Now that we’re all back from our All Star respite, let’s get back to our regularly scheduled two-start business. This week features a veteran righty and a pair of young guns with a couple of sleepers mixed in.
Bronson Arroyo (5.9 percent ESPN, 10 percent Yahoo!) – v. ARI (.314), v. MIL (.317)
After a one-year blip on the radar screen, Arroyo’s back to his old high-3.00/low-4.00 ERA tricks with peripherals right in line with his career marks. History probably won’t look all that kindly on Arroyo — or any other 40 homer pitcher not named Bert Blyleven for that matter — but he’s been a durable, consistent pitcher for better than a decade. This week, he gets a couple of average offenses at home, though he’s been virtually the same pitcher ERA-wise home (3.71) or away (3.74). Arroyo has however allowed a higher wOBA at home (.336), so that is something to monitor, especially with both of these clubs in the upper half on the ISO v. RHP leaderboard.
Alex Cobb (1.3 percent ESPN, 5 percent Yahoo!) – v. CLE (.335), v. SEA (.288)
It’s a tale of two matchups for the young Cobb, as he gets a very strong Indians offense versus righties before winding down the week with the Seafarers, who have the absolute worst offense in the same regard. A couple of things to watch regarding Cobb include his velocity and strikeouts. Thus far in 2012, in his limited big league duty, Cobb’s fastball velocity has been down (91.3 → 89.8) while his secondary offerings have remained basically stagnant. This likely means that his identical 6.32 K/9 mark this year from last is unlikely to reach the epic proportions it did while he was in the minors (frequently a whiff a frame). He has however kept the free pass in check, rolled a ton of worm burners (61.7 percent), and has used those two attributes for a solid 4.89-3.40-3.56 ERA/FIP/xFIP split, suggesting better days are yet to come. If he finds those strikeouts, he could be an ace in the hold for Friedman, Maddon, and company.
Zach McAllister (4.3 percent ESPN, 4 percent Yahoo!) – @TB (.306), v. BAL (.299)
McAllister has shuttled between Columbus and Cleveland a couple times this year, but has been on point with his hurling no matter the locale. His 7.4 K/9 at Columbus has swelled to 8.7 in the major leagues, and while that’s not likely to stay that way, there are some reasons for optimism. For one, his strand rate is extraordinarily low (59.9 percent), and his BABIP is a bit high (.313), but these are reflected in his splits (3.40-3.06-3.80), which are sparkling across the board. McAllister brings a good heater just under 92 mph, and has so far displayed good command with it (5.5 percent walk rate), so it’s not entirely surprising to see that he’s a 1.1 win pitcher despite only making seven starts. Pick him up this week as he gets two weak offenses, and thank me later.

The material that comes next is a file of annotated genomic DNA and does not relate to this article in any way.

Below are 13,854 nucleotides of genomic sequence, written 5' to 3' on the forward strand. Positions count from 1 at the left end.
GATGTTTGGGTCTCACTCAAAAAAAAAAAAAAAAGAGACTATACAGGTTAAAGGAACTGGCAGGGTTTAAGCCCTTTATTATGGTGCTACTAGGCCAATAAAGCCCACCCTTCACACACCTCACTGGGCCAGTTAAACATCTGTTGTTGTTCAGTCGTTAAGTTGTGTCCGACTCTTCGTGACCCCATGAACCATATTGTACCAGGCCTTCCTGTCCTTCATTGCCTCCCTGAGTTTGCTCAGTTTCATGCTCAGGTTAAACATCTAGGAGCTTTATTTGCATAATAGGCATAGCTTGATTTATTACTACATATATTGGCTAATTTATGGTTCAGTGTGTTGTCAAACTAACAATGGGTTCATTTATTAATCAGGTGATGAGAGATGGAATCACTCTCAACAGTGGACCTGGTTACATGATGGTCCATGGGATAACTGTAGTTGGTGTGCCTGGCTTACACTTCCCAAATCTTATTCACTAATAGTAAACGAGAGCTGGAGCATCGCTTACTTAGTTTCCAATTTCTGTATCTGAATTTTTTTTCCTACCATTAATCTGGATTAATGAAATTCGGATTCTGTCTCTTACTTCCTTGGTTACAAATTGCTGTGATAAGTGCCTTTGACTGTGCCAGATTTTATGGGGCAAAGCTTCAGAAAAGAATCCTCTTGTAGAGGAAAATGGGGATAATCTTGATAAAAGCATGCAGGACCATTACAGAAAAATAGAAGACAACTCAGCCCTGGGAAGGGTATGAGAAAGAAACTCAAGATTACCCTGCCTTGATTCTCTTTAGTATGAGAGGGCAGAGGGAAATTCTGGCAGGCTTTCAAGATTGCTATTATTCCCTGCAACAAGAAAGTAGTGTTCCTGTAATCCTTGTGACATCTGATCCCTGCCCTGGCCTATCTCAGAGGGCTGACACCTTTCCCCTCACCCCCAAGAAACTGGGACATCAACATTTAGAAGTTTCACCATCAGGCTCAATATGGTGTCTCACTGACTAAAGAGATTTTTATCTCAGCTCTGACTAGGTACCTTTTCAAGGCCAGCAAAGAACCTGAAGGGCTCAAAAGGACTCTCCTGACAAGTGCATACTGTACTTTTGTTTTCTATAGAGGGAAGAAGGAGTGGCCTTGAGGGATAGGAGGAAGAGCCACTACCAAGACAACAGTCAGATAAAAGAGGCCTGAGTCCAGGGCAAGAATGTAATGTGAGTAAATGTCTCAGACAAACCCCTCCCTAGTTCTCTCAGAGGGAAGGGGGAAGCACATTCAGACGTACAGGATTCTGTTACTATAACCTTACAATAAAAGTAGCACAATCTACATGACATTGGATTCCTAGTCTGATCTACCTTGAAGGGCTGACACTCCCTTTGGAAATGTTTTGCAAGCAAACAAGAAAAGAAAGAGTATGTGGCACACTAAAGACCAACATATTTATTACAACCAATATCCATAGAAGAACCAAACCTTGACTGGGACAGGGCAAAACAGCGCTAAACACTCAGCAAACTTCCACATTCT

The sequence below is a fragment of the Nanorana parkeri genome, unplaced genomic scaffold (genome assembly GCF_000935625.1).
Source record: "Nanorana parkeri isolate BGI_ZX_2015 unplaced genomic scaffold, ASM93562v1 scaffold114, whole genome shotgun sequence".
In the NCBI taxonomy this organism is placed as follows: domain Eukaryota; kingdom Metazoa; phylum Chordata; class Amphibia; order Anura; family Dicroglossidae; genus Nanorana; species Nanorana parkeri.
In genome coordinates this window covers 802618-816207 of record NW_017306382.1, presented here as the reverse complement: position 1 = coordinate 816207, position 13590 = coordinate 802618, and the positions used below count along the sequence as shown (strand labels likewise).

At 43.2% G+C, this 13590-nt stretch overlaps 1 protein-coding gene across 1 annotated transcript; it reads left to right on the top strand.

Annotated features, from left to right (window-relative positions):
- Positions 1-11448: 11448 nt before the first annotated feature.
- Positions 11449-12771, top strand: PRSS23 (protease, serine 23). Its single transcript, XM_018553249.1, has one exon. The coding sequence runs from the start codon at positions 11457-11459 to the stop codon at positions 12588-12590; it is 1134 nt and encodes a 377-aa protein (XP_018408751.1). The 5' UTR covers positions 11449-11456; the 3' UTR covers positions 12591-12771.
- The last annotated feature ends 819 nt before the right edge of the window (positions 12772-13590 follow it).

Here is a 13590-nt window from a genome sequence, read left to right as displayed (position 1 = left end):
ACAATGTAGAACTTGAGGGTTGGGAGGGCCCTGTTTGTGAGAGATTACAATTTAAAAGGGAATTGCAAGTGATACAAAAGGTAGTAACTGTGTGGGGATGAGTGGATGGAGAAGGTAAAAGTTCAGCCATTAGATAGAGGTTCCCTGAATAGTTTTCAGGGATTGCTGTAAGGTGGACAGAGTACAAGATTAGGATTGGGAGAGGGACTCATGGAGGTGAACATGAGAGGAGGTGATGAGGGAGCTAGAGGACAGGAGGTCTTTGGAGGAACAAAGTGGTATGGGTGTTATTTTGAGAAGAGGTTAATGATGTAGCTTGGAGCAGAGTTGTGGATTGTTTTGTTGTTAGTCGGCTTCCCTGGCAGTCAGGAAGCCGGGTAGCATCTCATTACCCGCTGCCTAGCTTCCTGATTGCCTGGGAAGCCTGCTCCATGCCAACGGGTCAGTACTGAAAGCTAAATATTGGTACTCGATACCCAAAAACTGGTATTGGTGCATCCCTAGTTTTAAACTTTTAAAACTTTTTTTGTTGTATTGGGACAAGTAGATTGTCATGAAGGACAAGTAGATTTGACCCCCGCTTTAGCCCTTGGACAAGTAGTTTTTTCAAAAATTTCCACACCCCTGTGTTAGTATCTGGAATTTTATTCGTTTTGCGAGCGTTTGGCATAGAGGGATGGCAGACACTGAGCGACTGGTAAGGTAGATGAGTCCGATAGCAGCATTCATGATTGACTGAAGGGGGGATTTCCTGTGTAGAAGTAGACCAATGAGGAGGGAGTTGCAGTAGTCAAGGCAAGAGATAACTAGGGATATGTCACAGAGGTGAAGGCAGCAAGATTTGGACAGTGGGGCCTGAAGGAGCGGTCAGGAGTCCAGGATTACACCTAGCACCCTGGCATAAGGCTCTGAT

Worth a Look:
Miguel Gonzalez (0.1 percent ESPN, 1 percent Yahoo!) – @MIN (.304), @CLE (.335)
Gonzalez is a fascinating story. At 23, he had a decent, if uninspiring season in the Angels system at Double-A Arkansas. Then, injuries hit, and he wasn’t seen again until his age-26 season back in High-A Salem (BOS), back again to his old sub-6.0 K/9 tricks before spending 2011 re-inventing himself as a high strikeout guy. The Orioles picked him up in the offseason, and he’s been a man ablaze so far this year, cutting down International League batters at a 10.7 K/9 clip while only walking a pair per nine. Obviously the 1.61 ERA and 0.72 WHIP will remain back in Norfolk, but could we be seeing the surging of a 28-year-old rookie? Maybe, or maybe not, but it’d sure make for a fun story.
J.A. Happ (1.3 percent ESPN, 6 percent Yahoo!) – @SD (.280), @ARI (.345)
He’s striking guys out (21.7 percent), and walking fewer than usual (8.8 percent), yet is still basically unowned in leagues due to a 5.14 ERA and support from a better-than-most-think Astros offense. His strand rate is low, his HR/FB is high, and he’s getting ground balls at an excellent 46.2 percent rate (nearly 10 points over his career mark). That makes for a much better 4.60-3.98 FIP/xFIP split, which portrays a much more capable pitcher. Guess the Phillies should of (sic) kept him.
Zach Britton (0.2 percent ESPN, 1 percent Yahoo!) – @MIN (.339), @CLE (.293)
The 24-year-old is slated to make his season debut in Minneapolis as he’s activated from the disabled list following a rehab stint. Britton may not marvel right out of the gate, but he merits watching as someone almost completely unowned due to injury over the first half of the season despite former top prospect billing.